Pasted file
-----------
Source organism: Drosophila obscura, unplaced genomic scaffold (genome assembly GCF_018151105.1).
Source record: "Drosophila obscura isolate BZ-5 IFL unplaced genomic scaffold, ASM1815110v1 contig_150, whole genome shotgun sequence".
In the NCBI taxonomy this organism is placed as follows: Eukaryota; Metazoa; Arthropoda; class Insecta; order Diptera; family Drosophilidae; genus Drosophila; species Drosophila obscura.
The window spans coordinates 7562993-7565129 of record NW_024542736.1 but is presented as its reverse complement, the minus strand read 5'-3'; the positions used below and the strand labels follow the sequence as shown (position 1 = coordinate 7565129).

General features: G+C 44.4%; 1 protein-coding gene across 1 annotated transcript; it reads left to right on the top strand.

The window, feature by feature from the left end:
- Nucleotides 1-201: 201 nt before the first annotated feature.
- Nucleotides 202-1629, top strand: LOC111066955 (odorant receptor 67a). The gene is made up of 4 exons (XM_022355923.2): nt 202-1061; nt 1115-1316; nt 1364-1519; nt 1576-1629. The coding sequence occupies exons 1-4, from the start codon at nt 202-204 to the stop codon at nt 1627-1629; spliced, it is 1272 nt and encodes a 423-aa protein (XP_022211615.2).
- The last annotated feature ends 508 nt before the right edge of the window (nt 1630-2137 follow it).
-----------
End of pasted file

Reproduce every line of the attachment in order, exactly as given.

Source organism: Drosophila obscura, unplaced genomic scaffold (genome assembly GCF_018151105.1).
Source record: "Drosophila obscura isolate BZ-5 IFL unplaced genomic scaffold, ASM1815110v1 contig_150, whole genome shotgun sequence".
In the NCBI taxonomy this organism is placed as follows: Eukaryota; Metazoa; Arthropoda; class Insecta; order Diptera; family Drosophilidae; genus Drosophila; species Drosophila obscura.
The window spans coordinates 7562993-7565129 of record NW_024542736.1 but is presented as its reverse complement, the minus strand read 5'-3'; the positions used below and the strand labels follow the sequence as shown (position 1 = coordinate 7565129).

General features: G+C 44.4%; 1 protein-coding gene across 1 annotated transcript; it reads left to right on the top strand.

The window, feature by feature from the left end:
- Nucleotides 1-201: 201 nt before the first annotated feature.
- Nucleotides 202-1629, top strand: LOC111066955 (odorant receptor 67a). The gene is made up of 4 exons (XM_022355923.2): nt 202-1061; nt 1115-1316; nt 1364-1519; nt 1576-1629. The coding sequence occupies exons 1-4, from the start codon at nt 202-204 to the stop codon at nt 1627-1629; spliced, it is 1272 nt and encodes a 423-aa protein (XP_022211615.2).
- The last annotated feature ends 508 nt before the right edge of the window (nt 1630-2137 follow it).